As a new borrower, it can be tough to find a product to build your credit. The most accessible products to new borrowers are student loans, secured credit cards, or credit cards with a co-signer.
If you pursue higher education, you most likely qualify for student loans. Taking out a student loan establishes your credit history, but they won’t help you build your credit score until you start to pay them. If you need to grow your credit score before you graduate from school, then you need another product to establish a history of on time payments.
Secured credit cards are an accessible product for all new borrowers.
Secured credit cards require a deposit backing the credit card; you may also have to pay an annual fee on the card. Your deposit is refunded when you close the card, as long as it’s in good standing. On the plus side, secured credit cards can help you establish a decent credit score within a few months, and you can quickly upgrade to an unsecured card.
A fallback to consider is an unsecured credit card with a co-signer. If you have a parent or spouse who will co-sign for you, this may be your quickest route to a high credit score. Remember, if you default, your co-signer will be on the hook for your debt.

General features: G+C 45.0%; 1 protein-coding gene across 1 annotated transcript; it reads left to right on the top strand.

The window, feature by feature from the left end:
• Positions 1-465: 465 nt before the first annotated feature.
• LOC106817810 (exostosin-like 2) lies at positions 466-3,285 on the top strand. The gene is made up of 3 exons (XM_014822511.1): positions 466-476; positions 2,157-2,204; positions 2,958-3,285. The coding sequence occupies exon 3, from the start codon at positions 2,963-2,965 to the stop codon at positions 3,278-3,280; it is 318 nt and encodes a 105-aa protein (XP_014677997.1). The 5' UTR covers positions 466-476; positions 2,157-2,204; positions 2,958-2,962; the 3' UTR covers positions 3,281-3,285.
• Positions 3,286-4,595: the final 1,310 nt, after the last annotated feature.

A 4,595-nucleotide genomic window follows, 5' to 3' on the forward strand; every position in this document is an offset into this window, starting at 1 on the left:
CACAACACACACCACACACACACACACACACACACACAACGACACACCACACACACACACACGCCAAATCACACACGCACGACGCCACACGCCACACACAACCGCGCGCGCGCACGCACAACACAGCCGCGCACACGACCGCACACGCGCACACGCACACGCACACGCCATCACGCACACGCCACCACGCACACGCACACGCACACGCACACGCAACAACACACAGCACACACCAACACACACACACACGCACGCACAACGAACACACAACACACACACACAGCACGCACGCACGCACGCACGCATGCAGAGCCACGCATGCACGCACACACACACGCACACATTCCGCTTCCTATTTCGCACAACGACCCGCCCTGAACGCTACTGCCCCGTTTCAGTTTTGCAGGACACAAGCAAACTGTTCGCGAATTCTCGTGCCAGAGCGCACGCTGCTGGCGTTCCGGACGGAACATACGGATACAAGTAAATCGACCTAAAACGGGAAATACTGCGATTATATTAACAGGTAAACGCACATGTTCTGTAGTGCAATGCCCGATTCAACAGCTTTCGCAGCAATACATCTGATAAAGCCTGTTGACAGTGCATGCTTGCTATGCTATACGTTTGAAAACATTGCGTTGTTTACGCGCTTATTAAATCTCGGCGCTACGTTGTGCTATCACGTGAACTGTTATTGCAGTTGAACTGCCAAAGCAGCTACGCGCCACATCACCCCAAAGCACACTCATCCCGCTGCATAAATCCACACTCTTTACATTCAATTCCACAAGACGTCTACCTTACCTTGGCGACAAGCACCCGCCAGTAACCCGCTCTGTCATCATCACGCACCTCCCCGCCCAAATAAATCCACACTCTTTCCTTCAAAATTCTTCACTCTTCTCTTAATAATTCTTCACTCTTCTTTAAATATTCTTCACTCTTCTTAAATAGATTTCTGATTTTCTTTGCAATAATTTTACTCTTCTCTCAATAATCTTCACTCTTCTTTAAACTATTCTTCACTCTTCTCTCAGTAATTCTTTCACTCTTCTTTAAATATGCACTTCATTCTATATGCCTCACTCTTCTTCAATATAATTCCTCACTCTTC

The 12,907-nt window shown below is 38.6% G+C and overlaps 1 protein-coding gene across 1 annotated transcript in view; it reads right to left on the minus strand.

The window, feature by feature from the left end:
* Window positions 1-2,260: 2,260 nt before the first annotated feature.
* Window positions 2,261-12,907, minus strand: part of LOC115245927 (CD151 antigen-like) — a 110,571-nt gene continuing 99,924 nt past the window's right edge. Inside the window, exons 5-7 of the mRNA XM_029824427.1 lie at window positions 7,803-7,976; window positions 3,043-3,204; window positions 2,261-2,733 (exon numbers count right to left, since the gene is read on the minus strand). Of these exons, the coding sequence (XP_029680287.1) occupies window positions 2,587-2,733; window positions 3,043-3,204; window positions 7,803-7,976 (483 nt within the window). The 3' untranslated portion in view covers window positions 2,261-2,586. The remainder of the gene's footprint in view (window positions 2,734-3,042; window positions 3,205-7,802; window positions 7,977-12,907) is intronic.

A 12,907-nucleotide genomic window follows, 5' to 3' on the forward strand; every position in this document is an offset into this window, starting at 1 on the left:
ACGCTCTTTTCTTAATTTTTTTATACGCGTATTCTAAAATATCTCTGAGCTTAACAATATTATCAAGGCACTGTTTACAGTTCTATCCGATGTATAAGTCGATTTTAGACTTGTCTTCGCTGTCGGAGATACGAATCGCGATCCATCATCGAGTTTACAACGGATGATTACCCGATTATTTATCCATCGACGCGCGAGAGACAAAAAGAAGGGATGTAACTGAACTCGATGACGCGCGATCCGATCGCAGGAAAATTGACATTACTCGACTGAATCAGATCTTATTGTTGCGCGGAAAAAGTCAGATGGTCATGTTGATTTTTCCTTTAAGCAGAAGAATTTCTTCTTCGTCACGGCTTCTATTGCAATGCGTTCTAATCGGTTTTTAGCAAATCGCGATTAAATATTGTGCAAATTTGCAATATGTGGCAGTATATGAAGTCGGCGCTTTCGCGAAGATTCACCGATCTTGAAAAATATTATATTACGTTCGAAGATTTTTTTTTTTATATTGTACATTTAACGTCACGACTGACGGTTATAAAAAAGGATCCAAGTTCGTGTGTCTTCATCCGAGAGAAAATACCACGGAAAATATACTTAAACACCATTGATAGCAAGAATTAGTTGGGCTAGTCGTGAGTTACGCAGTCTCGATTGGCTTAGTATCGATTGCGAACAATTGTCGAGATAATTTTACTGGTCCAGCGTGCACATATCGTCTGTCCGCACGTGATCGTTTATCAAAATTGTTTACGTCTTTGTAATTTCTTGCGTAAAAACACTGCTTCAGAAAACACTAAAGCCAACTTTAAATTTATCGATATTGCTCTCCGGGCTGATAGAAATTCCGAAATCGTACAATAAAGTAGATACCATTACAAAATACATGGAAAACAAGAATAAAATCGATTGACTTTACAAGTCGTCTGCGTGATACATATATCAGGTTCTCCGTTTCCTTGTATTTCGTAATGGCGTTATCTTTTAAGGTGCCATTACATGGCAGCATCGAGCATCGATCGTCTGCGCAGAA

Once you receive your first unsecured credit card, keep the card indefinitely. This card will establish the length of your credit history. Most people choose a no fee rewards card or a bank credit card as their first credit account.
Once you obtain a credit product, pay your bill on time, every month. This is the most important thing you can do to raise your credit scores. Late payments quickly erode your score.
While building your credit score, keep negative information from entering your report. Negative information comes from late or unpaid rent, cell phone or medical bills. Your credit score will suffer more if these bills end up in collections.
But don’t fret over not having a perfect 800+ score unless you’re looking for a very large mortgage. Your income and whether it can handle the house payment and your existing debts is a much more important factor.